In late January 2016, the Financial Accounting Standards Board (FASB) released two proposed accounting standards updates that affect Topic 715, Compensation—Retirement Benefits. One is designed to improve the presentation of net periodic pension cost and net periodic post-retirement benefit cost. The exposure draft seeks to clarify where entities report pension-related costs and how the costs are presented within the financial statements. The other addresses disclosure requirements for defined benefit plans.
Net Periodic Pension Cost and Net Periodic Postretirement Benefit Cost
U.S. generally accepted accounting standards (GAAP) requires reporting entities to combine all components of their defined benefit pension cost and the postretirement benefit cost. These include the following components: service cost, interest cost, actual return on plan assets, prior service cost or credit, net gain or loss, and net transition asset or obligation. Stakeholders indicated that aggregating these numbers does not reflect the differences in the components that fall under net periodic benefit costs.
Furthermore, the guidance outlined in Topic 715 does not specify where entities should include net benefit retirement cost in their income statement, nor does it require entities to disclose the amount of net retirement cost presented in the income statement versus the amount capitalized in assets. The current presentation makes information about the costs of an employer's defined benefit retirement and postretirement benefit plans more difficult for financial statement users to analyze.
Should the proposed update be enacted, all entities with defined benefit plans and other plans subject to Topic 715 would report the service cost component of the plans in the same line item(s) as the other compensation costs that are related to the services provided by the employee during that reporting period. Only the service cost element of the net pension cost would be eligible to be capitalized in assets.
Other components of net benefit cost would be presented outside of the subtotal of income from operations. Any additional line items presented would have to be described in the financial statements. The proposed update provides additional guidance about how to present the other components of net benefit cost as well. Splitting the net retirement benefit cost up between service costs and other costs seeks to address the concern about the lack of transparency in current reporting requirements.
The exposure draft does not contain a proposed effective date; the date will be determined after the FASB has evaluated feedback from its proposed changes. Users can submit comments on the exposure draft until its deadline on April 25, 2016.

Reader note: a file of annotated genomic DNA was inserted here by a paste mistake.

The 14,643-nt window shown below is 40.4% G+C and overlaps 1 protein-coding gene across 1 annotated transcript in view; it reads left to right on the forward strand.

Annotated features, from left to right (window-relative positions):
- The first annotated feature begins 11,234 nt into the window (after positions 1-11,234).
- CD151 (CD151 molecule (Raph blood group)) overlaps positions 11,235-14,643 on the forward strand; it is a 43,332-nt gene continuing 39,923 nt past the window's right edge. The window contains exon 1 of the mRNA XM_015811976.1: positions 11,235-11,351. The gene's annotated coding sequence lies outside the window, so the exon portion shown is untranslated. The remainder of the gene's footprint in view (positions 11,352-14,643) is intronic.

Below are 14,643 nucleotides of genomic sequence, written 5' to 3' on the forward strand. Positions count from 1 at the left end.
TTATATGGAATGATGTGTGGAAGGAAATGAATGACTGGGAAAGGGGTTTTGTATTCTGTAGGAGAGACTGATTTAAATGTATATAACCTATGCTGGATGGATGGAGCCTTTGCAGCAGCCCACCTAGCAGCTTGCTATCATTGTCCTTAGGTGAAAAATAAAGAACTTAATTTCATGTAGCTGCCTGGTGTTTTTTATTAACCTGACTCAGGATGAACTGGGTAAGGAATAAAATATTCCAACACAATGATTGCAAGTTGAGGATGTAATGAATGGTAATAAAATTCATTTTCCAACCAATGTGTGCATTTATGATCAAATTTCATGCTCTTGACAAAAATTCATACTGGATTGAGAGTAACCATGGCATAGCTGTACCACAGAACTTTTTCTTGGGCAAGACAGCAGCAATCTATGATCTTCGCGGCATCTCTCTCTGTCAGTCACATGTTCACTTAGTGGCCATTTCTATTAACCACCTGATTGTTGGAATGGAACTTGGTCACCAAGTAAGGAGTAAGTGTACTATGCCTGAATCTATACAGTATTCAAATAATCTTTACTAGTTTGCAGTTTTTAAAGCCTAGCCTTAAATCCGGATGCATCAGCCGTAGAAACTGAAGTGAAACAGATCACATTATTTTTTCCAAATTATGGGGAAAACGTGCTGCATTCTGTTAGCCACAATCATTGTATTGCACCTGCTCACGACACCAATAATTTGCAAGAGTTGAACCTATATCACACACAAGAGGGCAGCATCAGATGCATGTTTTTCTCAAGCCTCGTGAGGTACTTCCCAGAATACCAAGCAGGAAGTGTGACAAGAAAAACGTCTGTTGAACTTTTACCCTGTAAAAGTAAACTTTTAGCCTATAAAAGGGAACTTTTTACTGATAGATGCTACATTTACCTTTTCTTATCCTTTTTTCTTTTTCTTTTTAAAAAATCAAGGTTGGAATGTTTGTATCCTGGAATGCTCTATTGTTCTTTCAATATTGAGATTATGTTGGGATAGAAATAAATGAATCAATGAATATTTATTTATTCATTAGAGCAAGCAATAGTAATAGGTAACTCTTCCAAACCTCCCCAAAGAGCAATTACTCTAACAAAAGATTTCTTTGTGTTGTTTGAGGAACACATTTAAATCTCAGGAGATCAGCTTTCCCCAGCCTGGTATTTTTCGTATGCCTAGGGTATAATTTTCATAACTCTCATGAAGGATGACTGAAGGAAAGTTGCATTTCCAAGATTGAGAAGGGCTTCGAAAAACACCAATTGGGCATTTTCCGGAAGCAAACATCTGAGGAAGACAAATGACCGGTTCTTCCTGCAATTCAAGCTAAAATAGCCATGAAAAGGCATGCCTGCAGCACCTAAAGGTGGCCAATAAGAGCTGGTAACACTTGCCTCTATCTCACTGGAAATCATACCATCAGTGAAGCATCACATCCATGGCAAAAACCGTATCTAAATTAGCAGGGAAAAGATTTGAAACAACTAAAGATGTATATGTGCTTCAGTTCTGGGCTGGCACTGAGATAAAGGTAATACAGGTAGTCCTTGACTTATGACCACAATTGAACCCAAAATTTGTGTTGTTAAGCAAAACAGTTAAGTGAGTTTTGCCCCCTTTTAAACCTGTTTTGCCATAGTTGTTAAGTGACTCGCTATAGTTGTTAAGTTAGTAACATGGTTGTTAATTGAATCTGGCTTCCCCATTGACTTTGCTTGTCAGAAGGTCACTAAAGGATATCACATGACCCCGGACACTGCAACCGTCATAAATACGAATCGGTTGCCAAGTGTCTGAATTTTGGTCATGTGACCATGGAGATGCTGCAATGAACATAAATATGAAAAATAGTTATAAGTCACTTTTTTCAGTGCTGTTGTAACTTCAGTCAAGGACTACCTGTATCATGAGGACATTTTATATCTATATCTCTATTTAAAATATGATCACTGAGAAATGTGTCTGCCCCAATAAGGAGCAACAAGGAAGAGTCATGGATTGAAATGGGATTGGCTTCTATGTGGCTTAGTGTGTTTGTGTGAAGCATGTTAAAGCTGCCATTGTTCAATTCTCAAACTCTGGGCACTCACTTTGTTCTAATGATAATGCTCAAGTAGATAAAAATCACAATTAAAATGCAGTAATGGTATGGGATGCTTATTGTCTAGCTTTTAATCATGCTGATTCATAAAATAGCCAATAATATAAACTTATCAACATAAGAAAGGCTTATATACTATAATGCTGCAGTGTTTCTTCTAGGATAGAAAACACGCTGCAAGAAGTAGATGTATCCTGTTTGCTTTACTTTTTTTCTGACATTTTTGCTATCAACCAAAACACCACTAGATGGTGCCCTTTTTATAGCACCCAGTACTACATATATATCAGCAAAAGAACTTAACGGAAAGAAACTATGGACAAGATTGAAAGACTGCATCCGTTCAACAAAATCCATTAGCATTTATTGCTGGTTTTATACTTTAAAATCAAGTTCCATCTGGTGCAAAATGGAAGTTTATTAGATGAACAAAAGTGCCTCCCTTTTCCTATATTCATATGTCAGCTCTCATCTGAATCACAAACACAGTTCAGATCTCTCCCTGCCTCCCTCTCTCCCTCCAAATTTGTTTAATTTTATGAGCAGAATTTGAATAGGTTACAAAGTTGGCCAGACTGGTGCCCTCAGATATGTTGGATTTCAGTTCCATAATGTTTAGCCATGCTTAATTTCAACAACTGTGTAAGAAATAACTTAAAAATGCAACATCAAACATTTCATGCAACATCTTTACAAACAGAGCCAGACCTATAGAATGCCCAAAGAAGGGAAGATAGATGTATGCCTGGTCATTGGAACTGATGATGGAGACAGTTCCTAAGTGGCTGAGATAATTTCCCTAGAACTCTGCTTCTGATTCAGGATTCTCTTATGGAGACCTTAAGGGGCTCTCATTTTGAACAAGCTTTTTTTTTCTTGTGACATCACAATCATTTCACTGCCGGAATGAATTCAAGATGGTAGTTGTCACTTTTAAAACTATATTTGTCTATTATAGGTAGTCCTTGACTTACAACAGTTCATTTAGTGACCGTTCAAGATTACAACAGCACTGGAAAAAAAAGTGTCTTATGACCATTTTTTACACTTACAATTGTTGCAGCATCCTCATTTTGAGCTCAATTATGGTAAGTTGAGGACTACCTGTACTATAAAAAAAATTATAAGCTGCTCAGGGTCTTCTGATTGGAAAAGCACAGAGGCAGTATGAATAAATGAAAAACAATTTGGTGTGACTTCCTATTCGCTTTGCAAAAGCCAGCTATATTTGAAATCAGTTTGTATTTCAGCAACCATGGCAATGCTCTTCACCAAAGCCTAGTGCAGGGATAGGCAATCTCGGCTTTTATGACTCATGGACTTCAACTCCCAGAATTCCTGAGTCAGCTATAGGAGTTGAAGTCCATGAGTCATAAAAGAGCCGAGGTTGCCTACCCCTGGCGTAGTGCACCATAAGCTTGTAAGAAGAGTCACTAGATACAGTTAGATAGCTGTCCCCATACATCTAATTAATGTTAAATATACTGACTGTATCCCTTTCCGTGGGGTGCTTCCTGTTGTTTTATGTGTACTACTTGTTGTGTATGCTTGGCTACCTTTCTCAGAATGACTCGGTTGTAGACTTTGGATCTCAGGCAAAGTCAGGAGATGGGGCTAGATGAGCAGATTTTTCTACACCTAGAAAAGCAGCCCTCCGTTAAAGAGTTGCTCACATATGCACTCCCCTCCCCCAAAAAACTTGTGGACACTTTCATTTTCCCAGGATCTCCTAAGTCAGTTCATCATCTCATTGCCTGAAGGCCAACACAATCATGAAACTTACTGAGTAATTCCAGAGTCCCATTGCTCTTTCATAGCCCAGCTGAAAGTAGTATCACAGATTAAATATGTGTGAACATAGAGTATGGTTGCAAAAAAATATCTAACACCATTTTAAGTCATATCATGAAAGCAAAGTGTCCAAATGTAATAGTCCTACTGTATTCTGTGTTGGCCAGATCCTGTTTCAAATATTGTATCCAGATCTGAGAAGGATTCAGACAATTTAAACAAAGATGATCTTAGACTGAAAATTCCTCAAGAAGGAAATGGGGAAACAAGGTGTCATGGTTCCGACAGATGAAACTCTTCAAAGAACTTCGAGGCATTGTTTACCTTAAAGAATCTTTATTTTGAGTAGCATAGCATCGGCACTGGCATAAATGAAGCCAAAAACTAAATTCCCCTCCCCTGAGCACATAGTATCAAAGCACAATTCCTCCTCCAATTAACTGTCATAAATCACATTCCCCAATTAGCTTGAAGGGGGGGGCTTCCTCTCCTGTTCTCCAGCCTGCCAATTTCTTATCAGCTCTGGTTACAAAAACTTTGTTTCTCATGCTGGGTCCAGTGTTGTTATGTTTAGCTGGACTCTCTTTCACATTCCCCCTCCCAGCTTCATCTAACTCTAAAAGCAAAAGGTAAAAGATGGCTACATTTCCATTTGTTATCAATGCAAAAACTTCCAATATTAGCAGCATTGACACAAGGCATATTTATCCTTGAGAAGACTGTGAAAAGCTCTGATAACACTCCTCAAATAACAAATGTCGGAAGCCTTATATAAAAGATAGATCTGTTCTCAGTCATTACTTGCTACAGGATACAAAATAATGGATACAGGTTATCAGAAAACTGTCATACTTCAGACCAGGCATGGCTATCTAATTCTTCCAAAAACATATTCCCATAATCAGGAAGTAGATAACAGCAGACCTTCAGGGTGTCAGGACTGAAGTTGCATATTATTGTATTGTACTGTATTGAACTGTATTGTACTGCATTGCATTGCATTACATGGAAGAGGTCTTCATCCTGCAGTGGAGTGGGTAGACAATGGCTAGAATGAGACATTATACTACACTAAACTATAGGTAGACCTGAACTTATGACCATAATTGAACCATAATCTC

As part of the disclosure framework project, the FASB is looking to make changes to the disclosures for defined benefit plans. The proposed accounting standards update would remove the following from the current disclosure requirements for benefit pension plans or other post retirement plans:
- The amount of the pension accumulated benefit obligation;
- The aggregate pension accumulated benefit obligation and aggregate fair value of plan assets for pension plans with accumulated benefit obligations in excess of plan assets;
- The amount and timing of plan assets expected to be returned to the entity;
- The disclosures related to the June 2001 amendments to the Japanese Welfare Pension Insurance Law;
- Related party disclosures about the amount of future annual benefits covered by insurance and annuity contracts, and significant transactions between the employer or related parties and the plan;
- The amounts in accumulated other comprehensive income expected to be recognized as components of net periodic benefit cost over the next fiscal year; and
- For nonpublic entities, the reconciliation of the opening balances to the closing balances of plan assets measured on a recurring basis in Level 3 of the fair value hierarchy. However, nonpublic entities would be required to disclose the amounts of transfers into and out of Level 3 of the fair value hierarchy and purchases of Level 3 plan assets.
Other disclosures would be added, including a description of the benefits provided, employees covered and the type of benefit plan formula used. Disclosures would also be necessary to depict the weighted-average interest crediting rate for cash balance plans and others with a promised interest crediting rate; quantitative and qualitative disclosures about assets measured at net asset value using the practical expedient under the parameters in Topic 820, Fair Value Measurement and a narrative description of the reasons for significant gains or losses affecting plan assets or benefit obligations. Nonpublic entities would also have to disclose effects of the one-percentage point change in assumed healthcare cost trend rates, a provision that has previously only applied to public entities. Disclosures would have to be separated into domestic and foreign plans.
Once approved, the changes would be applied retrospectively to the periods presented in the financial statements. There would be an exception for the disclosures related to the assets using the fair value practical expedient; those disclosures would take effect prospectively with the most recent period presented. Comments on these changes are due by April 25, 2016.
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If you have specific comments, questions or concerns about the proposed changes, please share them with your MHM professional.
Published on February 09, 2016